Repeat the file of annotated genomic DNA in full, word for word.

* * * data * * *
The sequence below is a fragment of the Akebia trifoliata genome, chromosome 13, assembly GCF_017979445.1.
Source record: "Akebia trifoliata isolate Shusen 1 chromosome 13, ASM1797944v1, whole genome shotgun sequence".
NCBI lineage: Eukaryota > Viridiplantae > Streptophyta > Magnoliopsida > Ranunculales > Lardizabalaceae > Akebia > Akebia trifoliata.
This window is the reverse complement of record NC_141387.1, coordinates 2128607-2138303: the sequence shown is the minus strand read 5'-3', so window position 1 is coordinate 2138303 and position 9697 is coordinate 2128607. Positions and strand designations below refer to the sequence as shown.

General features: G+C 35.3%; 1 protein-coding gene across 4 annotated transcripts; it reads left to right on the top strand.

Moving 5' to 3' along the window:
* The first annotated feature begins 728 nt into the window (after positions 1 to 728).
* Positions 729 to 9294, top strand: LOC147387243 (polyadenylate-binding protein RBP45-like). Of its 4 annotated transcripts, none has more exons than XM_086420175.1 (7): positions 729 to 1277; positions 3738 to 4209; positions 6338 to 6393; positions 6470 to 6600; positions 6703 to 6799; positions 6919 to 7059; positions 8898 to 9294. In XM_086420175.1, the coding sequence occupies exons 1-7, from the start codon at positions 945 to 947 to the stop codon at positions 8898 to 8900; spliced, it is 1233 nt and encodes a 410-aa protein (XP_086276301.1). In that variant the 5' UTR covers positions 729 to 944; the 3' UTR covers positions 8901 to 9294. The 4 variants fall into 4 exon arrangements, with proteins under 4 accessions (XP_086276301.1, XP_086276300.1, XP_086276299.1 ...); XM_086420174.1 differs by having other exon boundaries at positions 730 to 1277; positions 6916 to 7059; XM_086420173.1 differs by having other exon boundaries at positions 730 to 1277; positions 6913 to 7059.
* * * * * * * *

The sequence below is a fragment of the Akebia trifoliata genome, chromosome 13, assembly GCF_017979445.1.
Source record: "Akebia trifoliata isolate Shusen 1 chromosome 13, ASM1797944v1, whole genome shotgun sequence".
NCBI lineage: Eukaryota > Viridiplantae > Streptophyta > Magnoliopsida > Ranunculales > Lardizabalaceae > Akebia > Akebia trifoliata.
This window is the reverse complement of record NC_141387.1, coordinates 2128607-2138303: the sequence shown is the minus strand read 5'-3', so window position 1 is coordinate 2138303 and position 9697 is coordinate 2128607. Positions and strand designations below refer to the sequence as shown.

General features: G+C 35.3%; 1 protein-coding gene across 4 annotated transcripts; it reads left to right on the top strand.

Moving 5' to 3' along the window:
* The first annotated feature begins 728 nt into the window (after positions 1 to 728).
* Positions 729 to 9294, top strand: LOC147387243 (polyadenylate-binding protein RBP45-like). Of its 4 annotated transcripts, none has more exons than XM_086420175.1 (7): positions 729 to 1277; positions 3738 to 4209; positions 6338 to 6393; positions 6470 to 6600; positions 6703 to 6799; positions 6919 to 7059; positions 8898 to 9294. In XM_086420175.1, the coding sequence occupies exons 1-7, from the start codon at positions 945 to 947 to the stop codon at positions 8898 to 8900; spliced, it is 1233 nt and encodes a 410-aa protein (XP_086276301.1). In that variant the 5' UTR covers positions 729 to 944; the 3' UTR covers positions 8901 to 9294. The 4 variants fall into 4 exon arrangements, with proteins under 4 accessions (XP_086276301.1, XP_086276300.1, XP_086276299.1 ...); XM_086420174.1 differs by having other exon boundaries at positions 730 to 1277; positions 6916 to 7059; XM_086420173.1 differs by having other exon boundaries at positions 730 to 1277; positions 6913 to 7059.